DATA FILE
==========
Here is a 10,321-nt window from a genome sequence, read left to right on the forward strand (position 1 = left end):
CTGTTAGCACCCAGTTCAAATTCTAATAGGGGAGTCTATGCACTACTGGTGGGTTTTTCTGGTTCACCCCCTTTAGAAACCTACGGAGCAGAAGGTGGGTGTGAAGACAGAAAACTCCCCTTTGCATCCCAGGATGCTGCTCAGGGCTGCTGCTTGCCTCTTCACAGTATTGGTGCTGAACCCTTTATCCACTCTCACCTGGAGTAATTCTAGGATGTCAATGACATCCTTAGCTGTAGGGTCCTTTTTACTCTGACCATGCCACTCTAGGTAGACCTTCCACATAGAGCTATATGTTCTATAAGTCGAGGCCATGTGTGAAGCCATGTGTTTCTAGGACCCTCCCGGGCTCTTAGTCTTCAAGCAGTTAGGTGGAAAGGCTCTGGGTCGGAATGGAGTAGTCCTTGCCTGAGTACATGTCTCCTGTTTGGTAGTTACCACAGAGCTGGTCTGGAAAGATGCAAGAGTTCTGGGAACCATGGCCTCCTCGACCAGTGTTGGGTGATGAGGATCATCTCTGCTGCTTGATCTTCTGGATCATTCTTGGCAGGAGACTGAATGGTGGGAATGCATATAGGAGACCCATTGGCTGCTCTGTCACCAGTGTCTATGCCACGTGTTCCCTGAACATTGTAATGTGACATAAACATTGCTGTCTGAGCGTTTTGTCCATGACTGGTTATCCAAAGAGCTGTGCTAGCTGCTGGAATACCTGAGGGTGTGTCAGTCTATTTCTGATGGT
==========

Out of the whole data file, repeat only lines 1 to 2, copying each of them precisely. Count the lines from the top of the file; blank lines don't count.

Here is a 10,321-nt window from a genome sequence, read left to right on the forward strand (position 1 = left end):
CTGTTAGCACCCAGTTCAAATTCTAATAGGGGAGTCTATGCACTACTGGTGGGTTTTTCTGGTTCACCCCCTTTAGAAACCTACGGAGCAGAAGGTGGGTGTGAAGACAGAAAACTCCCCTTTGCATCCCAGGATGCTGCTCAGGGCTGCTGCTTGCCTCTTCACAGTATTGGTGCTGAACCCTTTATCCACTCTCACCTGGAGTAATTCTAGGATGTCAATGACATCCTTAGCTGTAGGGTCCTTTTTACTCTGACCATGCCACTCTAGGTAGACCTTCCACATAGAGCTATATGTTCTATAAGTCGAGGCCATGTGTGAAGCCATGTGTTTCTAGGACCCTCCCGGGCTCTTAGTCTTCAAGCAGTTAGGTGGAAAGGCTCTGGGTCGGAATGGAGTAGTCCTTGCCTGAGTACATGTCTCCTGTTTGGTAGTTACCACAGAGCTGGTCTGGAAAGATGCAAGAGTTCTGGGAACCATGGCCTCCTCGACCAGTGTTGGGTGATGAGGATCATCTCTGCTGCTTGATCTTCTGGATCATTCTTGGCAGGAGACTGAATGGTGGGAATGCATATAGGAGACCCATTGGCTGCTCTGTCACCAGTGTCTATGCCACGTGTTCCCTGAACATTGTAATGTGACATAAACATTGCTGTCTGAGCGTTTTGTCCATGACTGGTTATCCAAAGAGCTGTGCTAGCTGCTGGAATACCTGAGGGTGTGTCAGTCTATTTCTGATGGT